Then there is the business of using a myth or legend from received culture to tell another story. That is using our culture, our received culture. It still requires skill. If we set out to do that then we have to work within the limits of the story but we can make it our own. We can alter things. Whether the alterations will work is up to our skill as story teller. Some things will be acceptable and others will not. We can make our Alexander a weedy little man with asthma and a hearing loss if we set it in the 21st C and give him the drugs and cochlear implant to overcome his problems but we have to make it believable.
A society without myths and legends is a society without a past and it is a society without a future. If we do not use myths and legends in an honourable fashion or if we ignore them then they will come back to bite us. They are part of our past. We have to use the past to understand the present and prepare ourselves for the future.


Donna Hosie said...

I don't necessarily agree. For example, the legend of the Vampire has been told through the ages, and then Stephenie Meyer came along and turned it on its head. I admire that. Regardless of what people think about her actual writing, she took a well established legend/folklore and updated it.

I don't see the harm in taking a traditional myth and turning it upside down. It is fun to read.

catdownunder said...

"(She) updated it" - but she honoured the story didn't she? I was so bored after the first three pages of the first book I did not bother to go on but my understanding is that the vampire is still a vampire. He does not stop being a vampire. Am I wrong about that? Having not read it I recognise I might be but, so long as he remains a vampire...?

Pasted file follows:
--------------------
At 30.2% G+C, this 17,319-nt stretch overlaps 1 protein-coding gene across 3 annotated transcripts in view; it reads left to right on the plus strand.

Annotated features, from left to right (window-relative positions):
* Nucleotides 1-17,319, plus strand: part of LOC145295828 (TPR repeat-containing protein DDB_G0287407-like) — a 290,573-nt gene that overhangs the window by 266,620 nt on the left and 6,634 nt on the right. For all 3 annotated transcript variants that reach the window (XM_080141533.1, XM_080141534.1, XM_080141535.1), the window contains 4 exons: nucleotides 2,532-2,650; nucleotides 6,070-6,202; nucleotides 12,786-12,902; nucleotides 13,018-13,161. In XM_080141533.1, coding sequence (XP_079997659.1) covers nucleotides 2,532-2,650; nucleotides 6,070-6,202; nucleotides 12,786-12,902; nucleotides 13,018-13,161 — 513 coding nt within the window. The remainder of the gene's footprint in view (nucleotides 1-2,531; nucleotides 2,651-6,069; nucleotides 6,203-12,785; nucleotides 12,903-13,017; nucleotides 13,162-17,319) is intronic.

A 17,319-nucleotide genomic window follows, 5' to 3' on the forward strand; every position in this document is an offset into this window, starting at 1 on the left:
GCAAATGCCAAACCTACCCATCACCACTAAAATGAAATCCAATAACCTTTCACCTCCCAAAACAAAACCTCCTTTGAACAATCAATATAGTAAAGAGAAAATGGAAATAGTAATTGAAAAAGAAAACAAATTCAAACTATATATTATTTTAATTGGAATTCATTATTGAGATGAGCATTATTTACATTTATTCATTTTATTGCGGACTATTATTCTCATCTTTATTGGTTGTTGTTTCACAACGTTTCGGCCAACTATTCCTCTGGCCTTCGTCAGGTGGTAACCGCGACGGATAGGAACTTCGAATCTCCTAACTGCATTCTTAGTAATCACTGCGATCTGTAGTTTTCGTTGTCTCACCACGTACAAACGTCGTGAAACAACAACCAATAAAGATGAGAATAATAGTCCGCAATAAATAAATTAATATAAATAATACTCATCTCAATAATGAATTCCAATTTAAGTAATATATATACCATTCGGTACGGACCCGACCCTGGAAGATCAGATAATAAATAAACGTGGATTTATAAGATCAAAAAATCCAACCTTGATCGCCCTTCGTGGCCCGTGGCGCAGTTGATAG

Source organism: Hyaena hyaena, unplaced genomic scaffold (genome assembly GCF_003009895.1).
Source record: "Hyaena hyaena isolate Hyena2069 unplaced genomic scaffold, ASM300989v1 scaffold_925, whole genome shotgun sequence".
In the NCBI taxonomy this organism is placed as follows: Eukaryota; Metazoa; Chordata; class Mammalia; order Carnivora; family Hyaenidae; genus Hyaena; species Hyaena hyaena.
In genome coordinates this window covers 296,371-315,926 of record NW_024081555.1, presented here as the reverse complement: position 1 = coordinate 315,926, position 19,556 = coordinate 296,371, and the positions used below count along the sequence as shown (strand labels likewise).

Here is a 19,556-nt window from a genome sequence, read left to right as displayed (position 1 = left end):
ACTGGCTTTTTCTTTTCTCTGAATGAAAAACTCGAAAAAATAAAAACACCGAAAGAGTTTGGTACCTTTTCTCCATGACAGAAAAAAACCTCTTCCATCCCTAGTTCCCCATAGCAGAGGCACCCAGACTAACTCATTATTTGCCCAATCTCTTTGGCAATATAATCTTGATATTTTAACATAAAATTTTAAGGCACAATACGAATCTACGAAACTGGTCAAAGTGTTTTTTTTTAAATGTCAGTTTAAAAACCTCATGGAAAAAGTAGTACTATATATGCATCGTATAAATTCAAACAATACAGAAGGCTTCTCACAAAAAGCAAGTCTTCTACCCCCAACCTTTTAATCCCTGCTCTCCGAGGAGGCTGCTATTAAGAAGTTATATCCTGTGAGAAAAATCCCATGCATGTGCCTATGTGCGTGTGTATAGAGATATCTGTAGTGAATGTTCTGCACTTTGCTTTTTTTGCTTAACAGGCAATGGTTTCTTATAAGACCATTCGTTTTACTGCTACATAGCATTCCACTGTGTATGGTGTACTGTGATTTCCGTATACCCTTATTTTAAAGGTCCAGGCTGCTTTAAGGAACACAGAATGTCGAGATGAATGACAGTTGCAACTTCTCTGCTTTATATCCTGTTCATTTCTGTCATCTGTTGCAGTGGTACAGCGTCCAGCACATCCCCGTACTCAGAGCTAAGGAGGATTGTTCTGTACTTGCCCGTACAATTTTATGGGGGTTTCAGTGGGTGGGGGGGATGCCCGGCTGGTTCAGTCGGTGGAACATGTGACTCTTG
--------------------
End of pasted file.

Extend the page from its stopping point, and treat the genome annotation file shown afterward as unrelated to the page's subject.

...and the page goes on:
catdownunder said...

Oh, and turning it upside down does not necessarily mean you do not honour the story - if you acknowledge what you are doing.

Donna Hosie said...

She didn't honour the traditional story: only come out at night/drink human blood/sleep in coffins and crypts/aversion to crosses/even the stake through the heart...

She changed nearly everything.

Nicola Morgan said...

When I talk about how writers "use" myths and old stories I don't mean in such an overt way. I mean neither a re-telling nor an updating nor a using which has to be true to the original. I don't see why anything has to be true to the original unless it claims to be trying to be. What I think of when I say that writers use stories is that the themes and concerns and frameworks of them are ones which crop up again and again and when we know where they comne from, and how they've changed over time and over different cultures (because no one culture owns any story, I don't think)then we both enrich them and are enriched by them. It's often subconscious, too. And it's more that we see threads and shadows appear in our "own" story and we know where those threads and shadows come from, which anchors us.

Writers who don't have a background of old stories have less to draw on and less chance to make such strong or new connections with readers. And the same applies when readers don't know the old stories. When readers and writers know them, the chances of recognition, of cross-referencing, of making connections, are so much greater.

Lucy Coats said...

Cat--thank you so much for this. As I said on the blog, I really appreciate your taking time and trouble to write this post, and to comment on Scribble City Central. I've replied at length there.